• Being disciplined doesn’t mean sitting still. Managing a portfolio never stops. Once your portfolio is invested, HighGround monitors your strategy to ensure it adheres to policy guidelines, including oversight of investment managers, rebalancing portfolios, risk management, and performance reporting. 
  • Being disciplined means maintaining a portfolio through all market conditions, even unfavorable ones. At HighGround, we are driven by asset allocation, diversification, fund management (active and/or passive) and investment discipline, not the markets or short-term considerations. We believe the best advice and course of action in challenging markets is to stay the course unless your circumstances or objectives change.

Diversification: Best Defensive Move
We believe better-diversified portfolios have greater potential for long-term growth. Spreading investments into different equity and fixed income markets, while also investing in non-traditional alternative asset classes, is the best defense for softening market volatility. Return streams of well-diversified strategies are expected to be less volatile because performance correlations among individual asset classes tend to vary with one another, reducing overall portfolio volatility. In other words, when one asset class “zigs,” others “zag,” tempering volatility and importantly protecting asset value when capital markets experience dramatic downdrafts.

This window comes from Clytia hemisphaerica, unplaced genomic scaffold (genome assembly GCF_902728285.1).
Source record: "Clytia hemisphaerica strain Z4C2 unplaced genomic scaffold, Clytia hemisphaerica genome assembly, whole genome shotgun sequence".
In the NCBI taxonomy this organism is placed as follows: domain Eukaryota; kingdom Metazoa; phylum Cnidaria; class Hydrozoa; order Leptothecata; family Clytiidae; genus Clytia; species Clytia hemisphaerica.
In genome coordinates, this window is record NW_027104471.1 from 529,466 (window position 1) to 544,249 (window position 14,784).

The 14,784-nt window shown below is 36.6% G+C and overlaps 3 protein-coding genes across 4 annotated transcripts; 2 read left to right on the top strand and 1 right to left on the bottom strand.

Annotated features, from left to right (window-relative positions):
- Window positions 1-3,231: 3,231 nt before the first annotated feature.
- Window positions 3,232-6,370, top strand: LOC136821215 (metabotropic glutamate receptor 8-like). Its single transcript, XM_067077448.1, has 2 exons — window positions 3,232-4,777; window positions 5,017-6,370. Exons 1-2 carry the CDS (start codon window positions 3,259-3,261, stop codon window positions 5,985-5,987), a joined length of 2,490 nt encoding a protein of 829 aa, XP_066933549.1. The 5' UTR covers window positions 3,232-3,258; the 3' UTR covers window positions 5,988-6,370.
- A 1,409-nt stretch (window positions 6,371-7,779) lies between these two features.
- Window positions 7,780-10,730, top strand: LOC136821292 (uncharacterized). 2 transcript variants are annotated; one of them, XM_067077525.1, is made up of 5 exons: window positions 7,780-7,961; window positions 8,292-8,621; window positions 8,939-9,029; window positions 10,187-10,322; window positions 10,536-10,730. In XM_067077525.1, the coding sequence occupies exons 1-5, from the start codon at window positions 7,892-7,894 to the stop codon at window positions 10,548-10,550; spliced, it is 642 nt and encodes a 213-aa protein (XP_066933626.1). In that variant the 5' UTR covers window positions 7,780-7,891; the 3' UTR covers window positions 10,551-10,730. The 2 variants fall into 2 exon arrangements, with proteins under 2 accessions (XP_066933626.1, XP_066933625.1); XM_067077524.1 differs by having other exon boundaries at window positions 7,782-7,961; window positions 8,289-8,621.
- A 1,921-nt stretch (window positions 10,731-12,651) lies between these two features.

Balance & Reward: Asset Allocation
Asset allocation is the primary driver of an endowment fund’s expected return, income and risk. It also provides the greatest influence on the likelihood of an endowment fund meeting its real, after inflation, distribution targets. Studies have shown that over 90% of an investment portfolio’s return variability is due to asset allocation, with less than 10% coming from security selection and other investment decisions.

To better understand our asset allocation strategy, it’s important to know what our objectives are: 

  • Maximizing total return with acceptable risk levels
  • Providing a stable source of cash flow funding to our nonprofit clients
  • And preserving purchasing power 

When HighGround designs multi-asset class portfolios, we include stocks that will take full advantage of normal and upward trending market environments. From a functional perspective, we group asset classes in three buckets:

  1. Growth: Growth investments are composed of publicly traded stocks and investments in privately held companies. They are expected to gain in value over time but with higher levels of risk and volatility. 
  2. Real Assets: The role of real assets is to protect against unexpected inflation. Real asset investments include private real estate, private energy, and inflation-protected US Treasury securities which are included in our fixed-income portfolio. Real asset investments can also include timber, agriculture, and infrastructure.
  3. Risk Reduction Investments: Finally, the role of risk reduction investments is to protect portfolios against periodic market swings. They include fixed income and cash as well as hedge funds that reduce some of the market’s risk.